Girl sitting in boat for World Bank Virtual Reality 360 Video.

World Bank Virtual Reality Documentary

Project Type

Virtual Reality Documentary Reveals the Price of Conflict

The Price of Conflict, the Prospect of Peace is a series of short, powerful virtual reality documentaries created by virtual reality agency S1T2 and the World Bank to get into the heart of conflict-related issues in the East Asia Pacific. The interactive video series was a world-first virtual reality documentary using live-action, 360° video production to take audiences into the heart of the Asia-Pacific region to experience firsthand the past, present, and future price of conflict.

The East Asia Pacific’s diverse region has faced several internal conflicts in recent decades that have left many communities devastated. These conflicts have not only caused physical harm to civilians, but have disrupted their lives and businesses, stalling community development and plunging entire families into poverty. In an effort to contribute to effective policy advocacy and raise awareness for conflict-related issues in the area, the 360° video production series presents an engaging, interactive and unique virtual reality experience that asks the question: What does it take to move closer to peace?

With films shot across the East Asia Pacific, from the Solomon Islands to nearby Bougainville (Papua New Guinea), Myanmar, and finally Mindanao in the Philippines, the 360° video production was designed to emotionally engage communities, governments, and organisations in the hope of establishing a vision towards building prospects for lasting peace. In each virtual reality documentary, the goal was to put viewers in the shoes of those featured, so that they could experience the world and lives of people in developing nations, relating to them on an intimate, human level.

The 360-degree virtual reality films have since been released around the world in various World Bank events raising much needed interest and funds in support of ending conflict in the region, as well as garnering media coverage from Radio Australia, Campaign Brief, and B&T. The series has also been featured on Create NSW’s premier virtual reality app, 360 Vision, and can be viewed on a dedicated website or through S1T2’s YouTube channel.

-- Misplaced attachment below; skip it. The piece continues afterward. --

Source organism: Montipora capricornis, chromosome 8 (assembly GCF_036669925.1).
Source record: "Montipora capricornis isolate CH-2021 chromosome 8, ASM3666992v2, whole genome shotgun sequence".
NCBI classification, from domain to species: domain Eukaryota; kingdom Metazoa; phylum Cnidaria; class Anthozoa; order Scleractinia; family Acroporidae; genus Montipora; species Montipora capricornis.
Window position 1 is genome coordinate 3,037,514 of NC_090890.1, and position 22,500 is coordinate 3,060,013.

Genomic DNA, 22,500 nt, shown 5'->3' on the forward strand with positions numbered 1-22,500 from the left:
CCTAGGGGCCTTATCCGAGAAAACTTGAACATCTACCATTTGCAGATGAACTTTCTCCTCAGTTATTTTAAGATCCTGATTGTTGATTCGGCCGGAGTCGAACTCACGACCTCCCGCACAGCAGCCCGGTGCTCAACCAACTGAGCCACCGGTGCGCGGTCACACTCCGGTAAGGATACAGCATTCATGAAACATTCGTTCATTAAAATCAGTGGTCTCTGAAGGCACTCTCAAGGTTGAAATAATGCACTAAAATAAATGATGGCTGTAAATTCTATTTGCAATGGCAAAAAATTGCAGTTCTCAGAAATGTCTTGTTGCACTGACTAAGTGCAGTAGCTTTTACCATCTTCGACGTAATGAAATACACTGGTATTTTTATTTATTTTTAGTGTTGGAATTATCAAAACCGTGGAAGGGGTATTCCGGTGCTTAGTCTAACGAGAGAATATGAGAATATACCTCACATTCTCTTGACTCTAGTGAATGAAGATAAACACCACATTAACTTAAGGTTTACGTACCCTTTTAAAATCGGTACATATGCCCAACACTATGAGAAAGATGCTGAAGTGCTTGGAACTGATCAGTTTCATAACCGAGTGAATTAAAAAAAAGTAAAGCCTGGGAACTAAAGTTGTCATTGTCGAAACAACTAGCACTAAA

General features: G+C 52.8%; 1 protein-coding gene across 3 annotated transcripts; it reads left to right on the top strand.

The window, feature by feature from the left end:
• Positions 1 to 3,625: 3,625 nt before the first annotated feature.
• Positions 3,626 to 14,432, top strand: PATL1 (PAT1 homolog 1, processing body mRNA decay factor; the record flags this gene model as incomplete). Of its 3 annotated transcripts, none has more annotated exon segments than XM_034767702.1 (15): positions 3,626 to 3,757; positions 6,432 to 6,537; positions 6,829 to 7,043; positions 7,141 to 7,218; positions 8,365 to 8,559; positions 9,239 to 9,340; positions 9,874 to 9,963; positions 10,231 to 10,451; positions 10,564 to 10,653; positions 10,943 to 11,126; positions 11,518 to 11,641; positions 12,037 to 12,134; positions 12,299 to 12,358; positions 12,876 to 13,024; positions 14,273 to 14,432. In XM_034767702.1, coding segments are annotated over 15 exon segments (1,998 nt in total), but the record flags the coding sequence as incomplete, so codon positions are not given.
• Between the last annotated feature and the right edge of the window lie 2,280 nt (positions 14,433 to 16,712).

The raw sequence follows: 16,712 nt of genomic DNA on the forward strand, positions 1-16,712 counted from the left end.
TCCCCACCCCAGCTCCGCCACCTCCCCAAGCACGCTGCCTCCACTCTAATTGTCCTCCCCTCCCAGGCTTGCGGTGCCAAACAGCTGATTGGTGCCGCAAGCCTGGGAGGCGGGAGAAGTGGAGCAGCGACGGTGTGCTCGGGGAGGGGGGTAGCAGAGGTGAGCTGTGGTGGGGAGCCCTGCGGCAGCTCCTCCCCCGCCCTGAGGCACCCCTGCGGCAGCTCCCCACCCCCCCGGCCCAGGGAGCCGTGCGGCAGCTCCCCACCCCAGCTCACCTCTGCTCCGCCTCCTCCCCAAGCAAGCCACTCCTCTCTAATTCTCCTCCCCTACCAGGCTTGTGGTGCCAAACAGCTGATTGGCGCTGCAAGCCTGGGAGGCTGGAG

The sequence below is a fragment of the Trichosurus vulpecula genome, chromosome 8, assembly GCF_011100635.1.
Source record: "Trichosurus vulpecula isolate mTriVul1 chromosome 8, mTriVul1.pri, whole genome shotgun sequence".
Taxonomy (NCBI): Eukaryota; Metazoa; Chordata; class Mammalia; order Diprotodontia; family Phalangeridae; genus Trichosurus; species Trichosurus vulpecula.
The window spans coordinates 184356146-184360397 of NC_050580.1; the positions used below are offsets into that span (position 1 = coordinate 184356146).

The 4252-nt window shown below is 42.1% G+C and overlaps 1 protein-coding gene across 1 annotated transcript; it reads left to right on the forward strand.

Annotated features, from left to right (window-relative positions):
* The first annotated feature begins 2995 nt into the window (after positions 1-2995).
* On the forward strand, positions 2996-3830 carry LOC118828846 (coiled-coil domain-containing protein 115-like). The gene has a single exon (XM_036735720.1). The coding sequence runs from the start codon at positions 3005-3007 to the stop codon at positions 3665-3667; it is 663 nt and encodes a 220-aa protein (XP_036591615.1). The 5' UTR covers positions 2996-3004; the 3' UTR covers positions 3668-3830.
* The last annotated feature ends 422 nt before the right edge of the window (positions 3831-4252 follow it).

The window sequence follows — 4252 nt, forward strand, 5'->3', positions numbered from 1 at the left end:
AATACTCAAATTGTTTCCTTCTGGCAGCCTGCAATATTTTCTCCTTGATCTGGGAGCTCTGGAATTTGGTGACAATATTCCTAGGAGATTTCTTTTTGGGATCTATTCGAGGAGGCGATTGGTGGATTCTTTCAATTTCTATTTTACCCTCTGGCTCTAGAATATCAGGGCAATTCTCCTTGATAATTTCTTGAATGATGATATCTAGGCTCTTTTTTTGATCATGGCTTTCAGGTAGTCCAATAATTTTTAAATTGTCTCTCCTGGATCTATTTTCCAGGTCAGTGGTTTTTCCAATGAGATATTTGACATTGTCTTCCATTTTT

Character from the Philippines in World Bank VR Documentary.
Character from Bougainville, Papua New Guinea in the World Bank VR Documentary.
Children playing in the street in Myanmar.

360° Virtual Reality Used For Empathy

In order to capture the intimate experiences of real people living in the aftermath of conflict across the Asia-Pacific, we adopted an intensive live-action filming process that saw us spend weeks in each region documenting the culture, community, and personal stories of conflict. This type of documentary filmmaking was only made possible using a portable kit that allowed us to film virtual reality in remote regions with limited power. With a rugged custom-built 7-camera GoPro rig and audio recording system, along with backup devices, we were able to capture these immersive environments as they occurred.

Built for the Samsung Gear VR and S7, the experience allowed audiences to explore the virtual reality world and discover the region’s most vulnerable inhabitants as if they were really there. Transported to real locations and introduced to real people – from parents, school teachers, and even local militia – audiences were given the opportunity to immerse themselves in the world and lives of the locals. In this way, each moment of the 360° video production comes to represent a story to be experienced, as audiences see first hand the bravery and resilience of those living amidst the lasting impact of conflict.

  • Design

    • Adobe Creative Suite.
  • Development

    • Kolor,
    • Unity 3D.
  • Hardware

    • GoPro,
    • Rode,
    • Samsung Gear VR,
    • Samsung S7.
Price of Conflict World Bank virtual reality documentary.

Cut-Through in Aid and Development

Within the aid, development and humanitarian response areas, organisations are  fairly skilled at bridging the gap between the work on the ground – the communities, conflicts or disasters they work in – and your average person living in a developed country. Yet in an incredibly crowded market thousands of organisations are competing for their share of air time on countless issues and causes.

VR and immersive 360-degree storytelling provides a way to cut out the noise and put consumers closer to reality on the ground in some of the world’s toughest and most extraordinary places than they’re ever likely to have the opportunity to do. Films like The Price of Conflict, the Prospect of Peace help people to connect with that experience in a new profound way.